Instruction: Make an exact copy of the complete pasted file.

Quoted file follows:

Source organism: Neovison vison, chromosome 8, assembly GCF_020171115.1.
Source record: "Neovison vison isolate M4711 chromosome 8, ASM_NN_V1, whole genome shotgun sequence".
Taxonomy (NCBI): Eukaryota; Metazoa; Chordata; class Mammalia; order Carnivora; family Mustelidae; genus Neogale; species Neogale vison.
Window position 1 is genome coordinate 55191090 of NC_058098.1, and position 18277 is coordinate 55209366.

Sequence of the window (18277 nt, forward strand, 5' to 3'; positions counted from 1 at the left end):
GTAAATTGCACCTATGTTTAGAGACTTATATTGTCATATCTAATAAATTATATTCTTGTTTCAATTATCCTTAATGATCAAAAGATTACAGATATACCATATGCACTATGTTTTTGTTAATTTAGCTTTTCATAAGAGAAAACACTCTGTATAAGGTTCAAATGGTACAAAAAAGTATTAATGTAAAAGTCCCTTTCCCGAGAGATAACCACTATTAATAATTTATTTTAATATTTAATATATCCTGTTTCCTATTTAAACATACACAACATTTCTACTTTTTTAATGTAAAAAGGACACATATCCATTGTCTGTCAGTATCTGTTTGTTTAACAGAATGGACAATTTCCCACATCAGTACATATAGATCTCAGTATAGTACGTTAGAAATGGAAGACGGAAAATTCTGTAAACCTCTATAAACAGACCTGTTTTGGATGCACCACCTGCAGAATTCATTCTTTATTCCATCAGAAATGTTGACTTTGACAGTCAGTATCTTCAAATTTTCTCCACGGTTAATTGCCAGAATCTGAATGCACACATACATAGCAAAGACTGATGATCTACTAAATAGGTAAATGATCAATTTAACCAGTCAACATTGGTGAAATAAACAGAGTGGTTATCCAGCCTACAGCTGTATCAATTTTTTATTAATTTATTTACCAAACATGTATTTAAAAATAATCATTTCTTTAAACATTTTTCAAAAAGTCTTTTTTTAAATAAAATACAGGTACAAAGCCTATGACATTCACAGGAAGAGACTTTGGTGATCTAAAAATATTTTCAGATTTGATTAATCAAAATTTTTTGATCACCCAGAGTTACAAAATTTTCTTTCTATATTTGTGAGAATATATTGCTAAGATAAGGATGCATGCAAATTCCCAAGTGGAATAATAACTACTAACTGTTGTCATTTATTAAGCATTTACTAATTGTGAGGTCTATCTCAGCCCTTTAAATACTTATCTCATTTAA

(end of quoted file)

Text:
Source organism: Neovison vison, chromosome 8, assembly GCF_020171115.1.
Source record: "Neovison vison isolate M4711 chromosome 8, ASM_NN_V1, whole genome shotgun sequence".
Taxonomy (NCBI): Eukaryota; Metazoa; Chordata; class Mammalia; order Carnivora; family Mustelidae; genus Neogale; species Neogale vison.
Window position 1 is genome coordinate 55191090 of NC_058098.1, and position 18277 is coordinate 55209366.

Sequence of the window (18277 nt, forward strand, 5' to 3'; positions counted from 1 at the left end):
GTAAATTGCACCTATGTTTAGAGACTTATATTGTCATATCTAATAAATTATATTCTTGTTTCAATTATCCTTAATGATCAAAAGATTACAGATATACCATATGCACTATGTTTTTGTTAATTTAGCTTTTCATAAGAGAAAACACTCTGTATAAGGTTCAAATGGTACAAAAAAGTATTAATGTAAAAGTCCCTTTCCCGAGAGATAACCACTATTAATAATTTATTTTAATATTTAATATATCCTGTTTCCTATTTAAACATACACAACATTTCTACTTTTTTAATGTAAAAAGGACACATATCCATTGTCTGTCAGTATCTGTTTGTTTAACAGAATGGACAATTTCCCACATCAGTACATATAGATCTCAGTATAGTACGTTAGAAATGGAAGACGGAAAATTCTGTAAACCTCTATAAACAGACCTGTTTTGGATGCACCACCTGCAGAATTCATTCTTTATTCCATCAGAAATGTTGACTTTGACAGTCAGTATCTTCAAATTTTCTCCACGGTTAATTGCCAGAATCTGAATGCACACATACATAGCAAAGACTGATGATCTACTAAATAGGTAAATGATCAATTTAACCAGTCAACATTGGTGAAATAAACAGAGTGGTTATCCAGCCTACAGCTGTATCAATTTTTTATTAATTTATTTACCAAACATGTATTTAAAAATAATCATTTCTTTAAACATTTTTCAAAAAGTCTTTTTTTAAATAAAATACAGGTACAAAGCCTATGACATTCACAGGAAGAGACTTTGGTGATCTAAAAATATTTTCAGATTTGATTAATCAAAATTTTTTGATCACCCAGAGTTACAAAATTTTCTTTCTATATTTGTGAGAATATATTGCTAAGATAAGGATGCATGCAAATTCCCAAGTGGAATAATAACTACTAACTGTTGTCATTTATTAAGCATTTACTAATTGTGAGGTCTATCTCAGCCCTTTAAATACTTATCTCATTTAA